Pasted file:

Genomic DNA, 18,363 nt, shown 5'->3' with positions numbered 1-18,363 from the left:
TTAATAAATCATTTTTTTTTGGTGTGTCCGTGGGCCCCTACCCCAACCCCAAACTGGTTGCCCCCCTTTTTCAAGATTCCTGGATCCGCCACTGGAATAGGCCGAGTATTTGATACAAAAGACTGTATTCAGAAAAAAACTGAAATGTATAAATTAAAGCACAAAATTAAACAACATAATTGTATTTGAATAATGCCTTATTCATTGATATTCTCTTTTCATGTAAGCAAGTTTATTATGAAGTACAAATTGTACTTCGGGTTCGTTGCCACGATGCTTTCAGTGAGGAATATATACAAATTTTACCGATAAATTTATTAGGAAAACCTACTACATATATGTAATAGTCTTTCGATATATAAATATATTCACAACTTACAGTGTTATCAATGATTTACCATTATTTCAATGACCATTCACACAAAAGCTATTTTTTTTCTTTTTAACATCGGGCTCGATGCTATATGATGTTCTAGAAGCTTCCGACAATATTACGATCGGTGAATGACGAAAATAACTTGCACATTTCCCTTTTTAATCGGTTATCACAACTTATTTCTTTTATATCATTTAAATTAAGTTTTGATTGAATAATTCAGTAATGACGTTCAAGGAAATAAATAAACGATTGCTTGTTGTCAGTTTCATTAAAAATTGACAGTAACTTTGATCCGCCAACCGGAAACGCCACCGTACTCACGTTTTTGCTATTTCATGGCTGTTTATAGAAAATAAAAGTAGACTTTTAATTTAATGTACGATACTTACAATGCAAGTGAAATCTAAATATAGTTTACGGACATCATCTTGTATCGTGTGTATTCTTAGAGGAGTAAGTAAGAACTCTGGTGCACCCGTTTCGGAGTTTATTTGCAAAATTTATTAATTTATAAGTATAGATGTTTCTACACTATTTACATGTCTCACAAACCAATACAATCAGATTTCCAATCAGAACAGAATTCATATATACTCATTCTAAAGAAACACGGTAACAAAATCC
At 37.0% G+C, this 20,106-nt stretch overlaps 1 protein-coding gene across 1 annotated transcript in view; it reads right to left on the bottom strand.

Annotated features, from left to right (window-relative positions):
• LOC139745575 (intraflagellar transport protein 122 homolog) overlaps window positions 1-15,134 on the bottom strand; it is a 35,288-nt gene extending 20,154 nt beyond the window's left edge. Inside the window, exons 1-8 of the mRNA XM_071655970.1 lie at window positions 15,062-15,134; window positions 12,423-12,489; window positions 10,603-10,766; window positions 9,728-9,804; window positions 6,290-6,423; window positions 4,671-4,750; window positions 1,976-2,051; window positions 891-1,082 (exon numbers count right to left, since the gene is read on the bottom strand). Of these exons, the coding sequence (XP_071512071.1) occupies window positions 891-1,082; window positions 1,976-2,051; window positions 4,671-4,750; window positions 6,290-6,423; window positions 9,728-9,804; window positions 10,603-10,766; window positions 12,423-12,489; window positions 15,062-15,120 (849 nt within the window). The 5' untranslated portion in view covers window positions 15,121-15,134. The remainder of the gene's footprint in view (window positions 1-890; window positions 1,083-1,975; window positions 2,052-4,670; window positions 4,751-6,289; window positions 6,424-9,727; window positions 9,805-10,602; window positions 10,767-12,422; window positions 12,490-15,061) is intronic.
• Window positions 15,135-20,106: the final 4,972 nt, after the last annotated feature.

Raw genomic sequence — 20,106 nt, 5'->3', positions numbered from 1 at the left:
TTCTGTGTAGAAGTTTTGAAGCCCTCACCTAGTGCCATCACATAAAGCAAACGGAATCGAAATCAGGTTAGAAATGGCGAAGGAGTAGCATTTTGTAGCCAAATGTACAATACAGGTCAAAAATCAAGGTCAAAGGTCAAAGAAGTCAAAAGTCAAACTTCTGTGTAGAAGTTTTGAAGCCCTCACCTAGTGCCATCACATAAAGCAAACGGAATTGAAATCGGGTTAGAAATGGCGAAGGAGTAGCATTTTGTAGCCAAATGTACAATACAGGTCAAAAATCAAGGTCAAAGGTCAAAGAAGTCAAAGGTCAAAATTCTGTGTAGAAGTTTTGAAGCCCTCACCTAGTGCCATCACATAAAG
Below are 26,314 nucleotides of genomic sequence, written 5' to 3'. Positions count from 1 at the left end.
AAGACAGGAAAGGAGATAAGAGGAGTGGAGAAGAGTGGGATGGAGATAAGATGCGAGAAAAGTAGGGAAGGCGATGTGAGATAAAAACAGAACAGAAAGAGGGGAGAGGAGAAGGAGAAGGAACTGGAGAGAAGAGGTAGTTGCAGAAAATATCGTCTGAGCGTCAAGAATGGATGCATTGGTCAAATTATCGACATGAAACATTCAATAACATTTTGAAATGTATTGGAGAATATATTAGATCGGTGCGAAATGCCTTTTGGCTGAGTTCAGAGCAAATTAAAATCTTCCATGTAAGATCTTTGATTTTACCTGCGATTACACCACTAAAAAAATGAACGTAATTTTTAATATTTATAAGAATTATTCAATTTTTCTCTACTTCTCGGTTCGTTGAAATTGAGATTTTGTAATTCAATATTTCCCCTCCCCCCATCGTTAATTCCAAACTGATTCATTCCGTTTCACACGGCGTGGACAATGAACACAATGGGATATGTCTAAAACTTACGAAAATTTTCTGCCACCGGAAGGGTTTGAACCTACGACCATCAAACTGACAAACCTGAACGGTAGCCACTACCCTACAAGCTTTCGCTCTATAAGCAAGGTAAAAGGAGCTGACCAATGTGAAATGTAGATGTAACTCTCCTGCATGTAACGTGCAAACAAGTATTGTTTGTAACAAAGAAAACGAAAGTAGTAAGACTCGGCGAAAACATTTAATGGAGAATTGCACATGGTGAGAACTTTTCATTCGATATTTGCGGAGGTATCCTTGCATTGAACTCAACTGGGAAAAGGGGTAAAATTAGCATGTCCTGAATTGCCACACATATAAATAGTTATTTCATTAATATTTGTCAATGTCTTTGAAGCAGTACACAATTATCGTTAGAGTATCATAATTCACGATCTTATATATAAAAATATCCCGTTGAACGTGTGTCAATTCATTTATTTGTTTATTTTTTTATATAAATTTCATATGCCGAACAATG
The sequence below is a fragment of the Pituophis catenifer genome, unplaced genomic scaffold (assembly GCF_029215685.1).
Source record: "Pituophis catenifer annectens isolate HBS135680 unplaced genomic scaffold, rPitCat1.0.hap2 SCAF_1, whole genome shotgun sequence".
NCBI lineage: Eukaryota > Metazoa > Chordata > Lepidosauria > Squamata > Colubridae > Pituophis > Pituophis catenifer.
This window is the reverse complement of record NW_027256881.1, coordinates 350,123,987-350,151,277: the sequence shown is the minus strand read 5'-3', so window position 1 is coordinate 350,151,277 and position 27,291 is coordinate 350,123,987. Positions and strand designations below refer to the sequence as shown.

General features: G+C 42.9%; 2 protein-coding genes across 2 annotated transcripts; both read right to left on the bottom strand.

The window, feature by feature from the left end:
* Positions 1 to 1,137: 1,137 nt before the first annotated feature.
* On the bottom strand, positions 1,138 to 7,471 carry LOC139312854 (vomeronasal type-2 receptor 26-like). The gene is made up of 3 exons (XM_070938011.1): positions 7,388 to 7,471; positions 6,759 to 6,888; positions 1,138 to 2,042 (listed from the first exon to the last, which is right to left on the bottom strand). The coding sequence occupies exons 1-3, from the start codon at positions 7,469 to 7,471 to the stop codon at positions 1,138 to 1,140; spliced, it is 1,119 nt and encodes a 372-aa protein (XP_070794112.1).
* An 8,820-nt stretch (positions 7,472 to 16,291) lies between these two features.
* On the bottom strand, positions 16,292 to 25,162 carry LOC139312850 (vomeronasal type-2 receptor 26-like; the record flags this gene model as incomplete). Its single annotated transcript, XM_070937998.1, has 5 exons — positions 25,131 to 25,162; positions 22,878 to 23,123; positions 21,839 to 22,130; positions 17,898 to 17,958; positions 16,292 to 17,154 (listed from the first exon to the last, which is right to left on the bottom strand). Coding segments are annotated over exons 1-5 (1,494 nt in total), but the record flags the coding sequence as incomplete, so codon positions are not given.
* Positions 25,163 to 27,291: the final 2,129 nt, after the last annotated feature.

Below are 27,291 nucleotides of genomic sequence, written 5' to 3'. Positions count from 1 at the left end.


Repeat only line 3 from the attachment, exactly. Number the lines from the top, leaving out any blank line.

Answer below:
At 37.0% G+C, this 20,106-nt stretch overlaps 1 protein-coding gene across 1 annotated transcript in view; it reads right to left on the bottom strand.